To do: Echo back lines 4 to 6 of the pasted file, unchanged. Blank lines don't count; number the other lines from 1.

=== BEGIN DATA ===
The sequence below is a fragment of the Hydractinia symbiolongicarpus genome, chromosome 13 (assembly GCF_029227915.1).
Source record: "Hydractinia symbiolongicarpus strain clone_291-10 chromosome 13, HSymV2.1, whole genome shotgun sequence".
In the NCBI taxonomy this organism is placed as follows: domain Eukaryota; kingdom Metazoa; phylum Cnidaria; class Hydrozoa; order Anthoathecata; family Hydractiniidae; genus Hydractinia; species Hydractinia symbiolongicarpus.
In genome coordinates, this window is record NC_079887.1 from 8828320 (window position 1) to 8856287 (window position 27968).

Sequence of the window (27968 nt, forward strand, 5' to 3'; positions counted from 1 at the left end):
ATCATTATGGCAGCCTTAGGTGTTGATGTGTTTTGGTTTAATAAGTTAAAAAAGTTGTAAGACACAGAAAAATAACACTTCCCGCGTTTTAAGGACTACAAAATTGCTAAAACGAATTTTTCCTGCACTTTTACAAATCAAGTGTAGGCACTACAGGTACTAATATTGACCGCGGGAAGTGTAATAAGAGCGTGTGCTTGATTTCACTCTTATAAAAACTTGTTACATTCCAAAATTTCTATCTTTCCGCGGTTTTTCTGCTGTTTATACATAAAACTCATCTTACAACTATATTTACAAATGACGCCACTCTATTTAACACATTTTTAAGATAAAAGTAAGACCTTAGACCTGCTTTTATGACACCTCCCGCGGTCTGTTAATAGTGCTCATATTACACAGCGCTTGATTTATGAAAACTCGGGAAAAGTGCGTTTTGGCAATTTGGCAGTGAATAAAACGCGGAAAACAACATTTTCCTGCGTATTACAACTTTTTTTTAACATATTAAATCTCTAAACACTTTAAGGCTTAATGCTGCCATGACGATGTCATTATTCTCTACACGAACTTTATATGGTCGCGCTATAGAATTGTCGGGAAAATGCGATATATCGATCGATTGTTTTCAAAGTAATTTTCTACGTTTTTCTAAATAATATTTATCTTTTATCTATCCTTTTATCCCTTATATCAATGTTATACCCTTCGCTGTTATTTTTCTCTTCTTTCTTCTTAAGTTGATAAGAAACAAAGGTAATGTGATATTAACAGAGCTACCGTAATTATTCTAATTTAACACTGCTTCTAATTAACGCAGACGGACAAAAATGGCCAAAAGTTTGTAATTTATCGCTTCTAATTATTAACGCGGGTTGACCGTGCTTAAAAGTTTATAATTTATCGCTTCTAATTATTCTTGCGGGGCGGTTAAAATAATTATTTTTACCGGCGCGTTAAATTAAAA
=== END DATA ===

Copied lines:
In genome coordinates, this window is record NC_079887.1 from 8828320 (window position 1) to 8856287 (window position 27968).

Sequence of the window (27968 nt, forward strand, 5' to 3'; positions counted from 1 at the left end):
ATCATTATGGCAGCCTTAGGTGTTGATGTGTTTTGGTTTAATAAGTTAAAAAAGTTGTAAGACACAGAAAAATAACACTTCCCGCGTTTTAAGGACTACAAAATTGCTAAAACGAATTTTTCCTGCACTTTTACAAATCAAGTGTAGGCACTACAGGTACTAATATTGACCGCGGGAAGTGTAATAAGAGCGTGTGCTTGATTTCACTCTTATAAAAACTTGTTACATTCCAAAATTTCTATCTTTCCGCGGTTTTTCTGCTGTTTATACATAAAACTCATCTTACAACTATATTTACAAATGACGCCACTCTATTTAACACATTTTTAAGATAAAAGTAAGACCTTAGACCTGCTTTTATGACACCTCCCGCGGTCTGTTAATAGTGCTCATATTACACAGCGCTTGATTTATGAAAACTCGGGAAAAGTGCGTTTTGGCAATTTGGCAGTGAATAAAACGCGGAAAACAACATTTTCCTGCGTATTACAACTTTTTTTTAACATATTAAATCTCTAAACACTTTAAGGCTTAATGCTGCCATGACGATGTCATTATTCTCTACACGAACTTTATATGGTCGCGCTATAGAATTGTCGGGAAAATGCGATATATCGATCGATTGTTTTCAAAGTAATTTTCTACGTTTTTCTAAATAATATTTATCTTTTATCTATCCTTTTATCCCTTATATCAATGTTATACCCTTCGCTGTTATTTTTCTCTTCTTTCTTCTTAAGTTGATAAGAAACAAAGGTAATGTGATATTAACAGAGCTACCGTAATTATTCTAATTTAACACTGCTTCTAATTAACGCAGACGGACAAAAATGGCCAAAAGTTTGTAATTTATCGCTTCTAATTATTAACGCGGGTTGACCGTGCTTAAAAGTTTATAATTTATCGCTTCTAATTATTCTTGCGGGGCGGTTAAAATAATTATTTTTACCGGCGCGTTAAATTAAAA